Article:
by Rachel Happen, MBA ’13
Some of the most valuable experiences I have had at Johnson thus far have been through performance learning: working with a real client, presenting to a mock Board of Directors, or quickly mobilizing a team to research and respond to a question. Through these experiences, I earned the satisfaction of solving complex, real-world problems while building my confidence applying the methods I had learned in other classes.
The value of practical application was never clearer than when I was putting the lessons I learned in our Management Cases class to work during my internship. This past summer I worked as a Strategy Intern at SYPartners, a transformation company that provides design-smart consulting at the intersection of business, brand, and culture to leadership teams at Fortune 500 firms.
During Management Cases, I tackled a new case each week on topics that spanned the breadth of possible business decisions: from market entry, to IPO, to organizational change. I dove into pages of market data, qualitative accounts, and financial statements to create clarity from chaos, and structure information in a mutually exclusive yet comprehensively exhaustive way. We also learned, by continuous application, the Minto method of structuring problems: clearly establish an organization’s current situation, identify the complications it faces that demand a response, highlight the key questions that will determine the path forward, and answer those questions with a recommendation for action.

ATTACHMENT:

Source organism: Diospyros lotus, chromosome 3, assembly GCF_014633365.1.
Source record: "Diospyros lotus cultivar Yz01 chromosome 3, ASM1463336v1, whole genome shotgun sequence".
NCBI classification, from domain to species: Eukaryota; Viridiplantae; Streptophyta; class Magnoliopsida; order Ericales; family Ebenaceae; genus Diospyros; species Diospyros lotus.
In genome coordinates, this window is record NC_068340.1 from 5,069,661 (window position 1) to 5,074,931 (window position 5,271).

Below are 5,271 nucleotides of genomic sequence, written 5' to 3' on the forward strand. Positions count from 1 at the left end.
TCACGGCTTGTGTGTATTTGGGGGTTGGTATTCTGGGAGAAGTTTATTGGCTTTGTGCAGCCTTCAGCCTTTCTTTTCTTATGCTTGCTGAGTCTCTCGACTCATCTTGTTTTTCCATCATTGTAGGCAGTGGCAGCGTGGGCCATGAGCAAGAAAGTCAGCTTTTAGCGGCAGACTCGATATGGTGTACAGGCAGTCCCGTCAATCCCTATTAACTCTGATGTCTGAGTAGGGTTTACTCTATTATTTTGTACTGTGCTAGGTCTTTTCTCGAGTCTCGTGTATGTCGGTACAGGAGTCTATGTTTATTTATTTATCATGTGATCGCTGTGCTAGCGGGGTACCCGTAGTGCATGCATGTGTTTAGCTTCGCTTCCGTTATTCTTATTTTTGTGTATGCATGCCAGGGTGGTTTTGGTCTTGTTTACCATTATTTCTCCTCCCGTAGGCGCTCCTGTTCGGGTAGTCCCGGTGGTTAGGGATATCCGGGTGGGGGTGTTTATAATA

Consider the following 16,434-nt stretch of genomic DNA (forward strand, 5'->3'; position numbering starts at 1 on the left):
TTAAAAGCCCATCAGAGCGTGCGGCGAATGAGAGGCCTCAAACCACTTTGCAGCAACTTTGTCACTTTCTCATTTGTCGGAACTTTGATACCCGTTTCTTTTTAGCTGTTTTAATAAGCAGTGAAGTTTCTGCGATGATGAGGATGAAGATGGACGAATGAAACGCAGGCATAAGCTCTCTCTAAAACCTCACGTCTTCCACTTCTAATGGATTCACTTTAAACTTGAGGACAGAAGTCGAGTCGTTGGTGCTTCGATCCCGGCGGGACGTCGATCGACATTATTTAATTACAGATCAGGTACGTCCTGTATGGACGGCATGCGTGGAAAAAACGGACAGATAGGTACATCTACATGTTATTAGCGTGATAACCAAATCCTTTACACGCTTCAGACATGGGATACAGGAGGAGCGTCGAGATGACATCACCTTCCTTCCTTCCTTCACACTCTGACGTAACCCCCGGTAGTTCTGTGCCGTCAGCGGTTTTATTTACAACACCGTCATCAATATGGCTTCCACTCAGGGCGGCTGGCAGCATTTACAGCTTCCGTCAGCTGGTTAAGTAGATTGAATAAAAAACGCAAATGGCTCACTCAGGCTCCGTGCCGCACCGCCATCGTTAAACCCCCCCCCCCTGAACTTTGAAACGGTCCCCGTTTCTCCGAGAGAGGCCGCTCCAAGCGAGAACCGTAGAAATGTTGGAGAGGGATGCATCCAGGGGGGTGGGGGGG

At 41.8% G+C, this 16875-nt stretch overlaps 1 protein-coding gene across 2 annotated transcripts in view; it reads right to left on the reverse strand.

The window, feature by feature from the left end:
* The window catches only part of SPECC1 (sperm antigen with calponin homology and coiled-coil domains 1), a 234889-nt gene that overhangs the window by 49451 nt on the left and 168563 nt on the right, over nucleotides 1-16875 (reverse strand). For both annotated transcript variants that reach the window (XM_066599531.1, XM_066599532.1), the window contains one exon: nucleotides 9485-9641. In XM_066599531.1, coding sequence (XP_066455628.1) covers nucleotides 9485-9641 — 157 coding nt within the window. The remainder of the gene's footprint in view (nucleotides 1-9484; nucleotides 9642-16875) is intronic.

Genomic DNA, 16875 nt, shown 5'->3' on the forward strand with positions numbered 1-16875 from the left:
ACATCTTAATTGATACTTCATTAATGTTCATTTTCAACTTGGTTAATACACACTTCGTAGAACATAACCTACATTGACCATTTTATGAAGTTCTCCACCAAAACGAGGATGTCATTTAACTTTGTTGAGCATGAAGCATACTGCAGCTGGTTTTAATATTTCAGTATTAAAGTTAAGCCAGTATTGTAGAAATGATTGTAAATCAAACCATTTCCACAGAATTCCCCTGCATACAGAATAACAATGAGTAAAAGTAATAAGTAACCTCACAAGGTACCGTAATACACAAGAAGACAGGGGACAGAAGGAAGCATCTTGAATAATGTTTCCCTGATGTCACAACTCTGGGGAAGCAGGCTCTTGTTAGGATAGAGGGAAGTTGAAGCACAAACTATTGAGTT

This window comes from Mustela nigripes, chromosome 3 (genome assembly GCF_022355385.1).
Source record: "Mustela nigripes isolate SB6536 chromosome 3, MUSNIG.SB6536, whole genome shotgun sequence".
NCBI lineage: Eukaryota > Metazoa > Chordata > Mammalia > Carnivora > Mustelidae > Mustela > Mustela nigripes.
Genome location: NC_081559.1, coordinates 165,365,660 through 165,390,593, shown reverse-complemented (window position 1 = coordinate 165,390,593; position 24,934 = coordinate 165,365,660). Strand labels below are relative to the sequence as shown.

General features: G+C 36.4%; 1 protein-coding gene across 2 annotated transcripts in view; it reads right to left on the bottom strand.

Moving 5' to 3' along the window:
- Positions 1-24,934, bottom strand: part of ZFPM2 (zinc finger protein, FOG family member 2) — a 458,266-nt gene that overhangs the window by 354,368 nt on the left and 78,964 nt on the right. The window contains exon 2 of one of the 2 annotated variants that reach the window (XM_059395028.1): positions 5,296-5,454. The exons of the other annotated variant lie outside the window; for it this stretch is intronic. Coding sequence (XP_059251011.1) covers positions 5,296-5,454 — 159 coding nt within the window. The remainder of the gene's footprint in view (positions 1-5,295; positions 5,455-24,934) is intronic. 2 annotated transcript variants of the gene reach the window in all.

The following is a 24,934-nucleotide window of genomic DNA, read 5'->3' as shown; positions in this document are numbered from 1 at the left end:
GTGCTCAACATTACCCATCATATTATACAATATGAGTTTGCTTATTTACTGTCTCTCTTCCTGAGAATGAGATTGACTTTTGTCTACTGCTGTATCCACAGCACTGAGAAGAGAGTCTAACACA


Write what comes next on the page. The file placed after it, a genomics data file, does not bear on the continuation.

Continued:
During my internship, I worked as a strategist, collecting research, building frameworks, and prototyping client solutions. I spent a great deal of time working collaboratively with designers, production artists, and other strategists to translate my research and ideas into visually compelling booklets, curated environments, and guided experiences. Building familiarity with these new mediums and adapting the visual presentation of my work was a worthy challenge by itself. On top of that, I still needed to aggregate research, develop insights, and make strategic recommendations to my team. Luckily, I already had months of experience drawing out insights from data and framing ideas with a CEO’s perspective from the Management Cases course.
Having already practiced establishing clarity from disparate data in Management Cases, I was able to deliver clear, concise research and recommendations from day one of my internship. This jump-start allowed me to focus on the advanced skillsets, like graphic design, that were unique to my field and enhanced the impact of my work.
A few weeks into my internship, I realized the less obvious advantages of learning these problem solving techniques by actually applying them in a performance learning environment. Not only was I well-versed in frameworks and techniques that helped me shape my thinking, I also had experience working on tight deadlines with newly formed teams, anticipating and responding to objections, and adapting to shifting time constraints, audiences, and priorities.
So, this summer when a Principal asked me for a 30-second summary of the research I’d been collecting for weeks, delivering the key points in an orderly way felt like second nature. Fortunately for me, I’d already practiced presenting a succinct point of view dozens of times. Performance learning in valuable classes, like Management Cases, has been an invaluable bridge between the theory of my classes and the ambiguity of real-world application.